Among those gathered near the cenotaph in New Plymouth on Sunday was Turkish ambassador Ahmet Ergin, who said his grandfather, who fought the Anzacs in WWI, would have cried for joy seeing him speak at the Armistice Day centenary celebration.
“After the tears of love for the lost loved ones he would have been in tears of happiness if he saw me here,” Ergin said.
“All of us have lost someone in our families, be it Gallipoli or one of the other fronts we fought on. My family has also suffered loss like families in Taranaki,” he said.
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“We lost 250,000 just at Gallipoli. We really attribute so much importance to the friendship we built afterwards.”
Ergin read words penned by Turkish leader Mustafa Kemal: ‘To the mothers who had sent their sons from faraway countries, wipe away your tears; your sons are now lying in our bosom and are in peace. After having lost their lives on this land they have become our sons as well.’
The 100 years since the Armistice was declared was marked with a parade, music, song and prayers in te reo and English, speeches and the laying of wreaths.
Two bands, RSA veterans, service clubs, schools and The Salvation Army, Girls’ Brigade, and St John members joined representatives of the NZ Army, Navy, airforce and merchant navy, politicians including Justice Minister Andrew Little, New Plymouth MP Jonathan Young and King Country MP Barbara Kuriger, along with district councillors and a trifecta of Taranaki mayors, as they marched down Queen St to the cenotaph.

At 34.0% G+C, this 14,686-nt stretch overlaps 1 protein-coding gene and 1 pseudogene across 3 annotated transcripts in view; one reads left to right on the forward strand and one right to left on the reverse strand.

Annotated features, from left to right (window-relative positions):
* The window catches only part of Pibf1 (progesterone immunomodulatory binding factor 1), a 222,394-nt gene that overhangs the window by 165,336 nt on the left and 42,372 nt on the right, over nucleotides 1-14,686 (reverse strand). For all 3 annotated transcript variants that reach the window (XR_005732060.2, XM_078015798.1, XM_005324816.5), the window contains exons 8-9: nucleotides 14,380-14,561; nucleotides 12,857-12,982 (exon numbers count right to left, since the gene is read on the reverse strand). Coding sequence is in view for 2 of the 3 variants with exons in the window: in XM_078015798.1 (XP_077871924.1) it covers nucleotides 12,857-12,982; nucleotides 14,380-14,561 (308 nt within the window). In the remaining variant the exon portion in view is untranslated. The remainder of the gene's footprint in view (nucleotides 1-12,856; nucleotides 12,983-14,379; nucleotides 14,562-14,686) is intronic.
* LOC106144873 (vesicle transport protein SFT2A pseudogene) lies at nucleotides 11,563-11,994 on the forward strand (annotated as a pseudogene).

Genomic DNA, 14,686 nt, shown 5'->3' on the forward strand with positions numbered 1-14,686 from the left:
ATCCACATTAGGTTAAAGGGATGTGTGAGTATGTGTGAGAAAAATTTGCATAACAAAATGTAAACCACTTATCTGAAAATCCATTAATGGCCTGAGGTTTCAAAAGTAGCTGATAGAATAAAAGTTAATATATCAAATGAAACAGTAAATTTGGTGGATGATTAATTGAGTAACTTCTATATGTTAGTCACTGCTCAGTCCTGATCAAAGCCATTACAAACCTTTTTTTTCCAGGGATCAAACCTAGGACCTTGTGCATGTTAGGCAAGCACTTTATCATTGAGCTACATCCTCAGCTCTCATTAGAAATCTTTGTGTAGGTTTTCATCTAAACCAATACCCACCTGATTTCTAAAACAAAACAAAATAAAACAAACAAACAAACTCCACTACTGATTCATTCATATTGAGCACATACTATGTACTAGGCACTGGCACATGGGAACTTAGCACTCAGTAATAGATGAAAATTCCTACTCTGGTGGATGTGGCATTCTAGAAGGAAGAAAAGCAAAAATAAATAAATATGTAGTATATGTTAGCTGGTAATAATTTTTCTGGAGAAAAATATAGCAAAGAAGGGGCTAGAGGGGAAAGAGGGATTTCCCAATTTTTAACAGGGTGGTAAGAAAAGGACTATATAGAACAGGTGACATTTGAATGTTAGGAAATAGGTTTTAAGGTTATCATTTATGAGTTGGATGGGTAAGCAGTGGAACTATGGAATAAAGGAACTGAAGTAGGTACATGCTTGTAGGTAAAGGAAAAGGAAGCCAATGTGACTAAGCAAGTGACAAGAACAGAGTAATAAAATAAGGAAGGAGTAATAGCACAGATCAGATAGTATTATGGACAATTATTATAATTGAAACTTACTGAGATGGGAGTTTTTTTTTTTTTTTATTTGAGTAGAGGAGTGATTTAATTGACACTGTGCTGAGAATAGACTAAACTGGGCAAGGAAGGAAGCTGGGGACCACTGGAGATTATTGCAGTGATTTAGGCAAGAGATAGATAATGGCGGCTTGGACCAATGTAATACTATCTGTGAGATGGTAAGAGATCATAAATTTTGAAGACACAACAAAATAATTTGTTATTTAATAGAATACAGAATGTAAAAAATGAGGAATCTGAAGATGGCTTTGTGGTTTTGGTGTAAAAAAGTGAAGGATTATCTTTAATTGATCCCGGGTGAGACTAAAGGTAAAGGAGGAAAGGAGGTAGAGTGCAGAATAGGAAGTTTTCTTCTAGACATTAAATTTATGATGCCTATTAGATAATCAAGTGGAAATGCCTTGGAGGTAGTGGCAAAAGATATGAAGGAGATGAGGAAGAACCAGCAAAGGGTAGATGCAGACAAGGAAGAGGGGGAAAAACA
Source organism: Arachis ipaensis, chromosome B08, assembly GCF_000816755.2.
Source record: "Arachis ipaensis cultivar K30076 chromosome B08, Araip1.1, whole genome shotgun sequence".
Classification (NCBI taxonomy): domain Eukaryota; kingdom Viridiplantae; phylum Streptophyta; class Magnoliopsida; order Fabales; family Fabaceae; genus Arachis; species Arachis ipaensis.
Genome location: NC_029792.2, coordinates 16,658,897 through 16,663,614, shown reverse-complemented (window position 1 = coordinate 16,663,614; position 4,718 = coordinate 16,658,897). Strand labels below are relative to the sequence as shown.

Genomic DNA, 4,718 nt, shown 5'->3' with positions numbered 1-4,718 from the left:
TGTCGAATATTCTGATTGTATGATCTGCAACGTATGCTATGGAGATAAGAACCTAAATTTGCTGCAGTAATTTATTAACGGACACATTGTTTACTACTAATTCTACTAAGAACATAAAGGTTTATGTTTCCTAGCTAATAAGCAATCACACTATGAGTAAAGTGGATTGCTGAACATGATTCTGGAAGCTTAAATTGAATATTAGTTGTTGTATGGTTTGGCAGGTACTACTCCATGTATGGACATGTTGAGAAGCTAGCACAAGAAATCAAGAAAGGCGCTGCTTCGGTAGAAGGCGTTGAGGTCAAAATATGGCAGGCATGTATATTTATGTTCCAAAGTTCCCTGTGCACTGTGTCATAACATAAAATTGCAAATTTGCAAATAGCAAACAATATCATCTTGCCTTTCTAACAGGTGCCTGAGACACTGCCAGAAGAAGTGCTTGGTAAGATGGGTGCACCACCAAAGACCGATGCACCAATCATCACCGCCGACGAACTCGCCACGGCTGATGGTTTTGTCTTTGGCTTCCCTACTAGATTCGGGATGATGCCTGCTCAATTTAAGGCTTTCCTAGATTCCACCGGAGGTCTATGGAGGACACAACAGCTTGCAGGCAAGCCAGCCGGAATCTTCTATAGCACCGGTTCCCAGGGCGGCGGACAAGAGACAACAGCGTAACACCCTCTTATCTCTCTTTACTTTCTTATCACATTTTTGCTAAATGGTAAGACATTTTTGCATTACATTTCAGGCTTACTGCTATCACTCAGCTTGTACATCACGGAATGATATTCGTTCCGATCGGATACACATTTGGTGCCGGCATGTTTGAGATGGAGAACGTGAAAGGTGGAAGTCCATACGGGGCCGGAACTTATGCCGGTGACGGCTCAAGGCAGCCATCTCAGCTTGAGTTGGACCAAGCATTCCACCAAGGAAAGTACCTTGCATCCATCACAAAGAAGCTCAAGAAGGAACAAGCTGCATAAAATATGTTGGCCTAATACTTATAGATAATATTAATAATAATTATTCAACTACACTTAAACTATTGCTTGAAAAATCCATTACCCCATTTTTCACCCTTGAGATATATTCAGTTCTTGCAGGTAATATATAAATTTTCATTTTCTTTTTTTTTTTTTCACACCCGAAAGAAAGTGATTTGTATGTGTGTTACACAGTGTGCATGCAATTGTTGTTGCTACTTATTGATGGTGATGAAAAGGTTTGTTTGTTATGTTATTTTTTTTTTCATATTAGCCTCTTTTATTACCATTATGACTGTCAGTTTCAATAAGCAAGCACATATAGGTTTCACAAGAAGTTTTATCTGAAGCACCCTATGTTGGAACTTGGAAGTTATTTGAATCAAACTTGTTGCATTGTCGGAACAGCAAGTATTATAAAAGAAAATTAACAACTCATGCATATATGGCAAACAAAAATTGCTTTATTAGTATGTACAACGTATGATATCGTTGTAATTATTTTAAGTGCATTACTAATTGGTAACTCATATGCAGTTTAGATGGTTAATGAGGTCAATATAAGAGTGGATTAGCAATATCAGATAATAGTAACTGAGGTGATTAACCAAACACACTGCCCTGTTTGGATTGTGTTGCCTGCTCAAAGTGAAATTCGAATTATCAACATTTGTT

A new statue, The Taranaki Salute to the Anzacs, was unveiled by Rear Admiral Anthony Parr ONZM MVO and its creator, sculptor Fridtjof Hanson, and blessed by Archbishop Philip Richardson, and Rev Albie Martin QSM.
The soldier, dressed in the Taranaki Regiment uniform, stands facing out to sea towards Australia.
He overlooks the former railway station, where countless soldiers embarked for faraway places, and where those who made it home desembarked.
His rifle is pointed down to show the war is ended.
Speakers talked about the lives lost and the war’s terrible toll on New Zealand, with more New Zealanders dying as a proportion of population than any other of the allies.
Rear Admiral Anthony Parr ONZM MVO said one hundred years, to the day, after ‘the war to end all wars ended’, was cause to dwell on and think of the consequences should future conflict be contemplated or entered into.
New Plymouth RSA president Graeme Lowe was the master of ceremonies in a commemoration that lasted nearly an hour and a half.
A siren blared and vehicle horn sounded as the moment approached – the 11th hour of the 11th day of the 11th month, when all the guns fell silent.
A flyover by a vintage Catalina, and water gun salutes by two tugboats close to shore added to the ceremonies.
At least one person fainted under the hot sun.
Chris and Jenna D’Ath and their children Alex, 8, and Mela, 5, were lined up ready to watch their son Toby, 9, march past with the Cubs.
Although they did not know of any ancestors who fought in the war, they wanted their children to learn about it, Jenna said.
John Chapman, of New Plymouth, laid a wreath at the foot of the statue in memory of his great uncle, Jack Mangin, who was killed in France on October 8, just weeks before Armistice Day.
“It’s so far gone but it’s one that needs to be remembered. It’s uncertain times isn’t it,” he said.
Other services were held around Taranaki including Waitara, Hāwera, Eltham, Waverley and Pātea.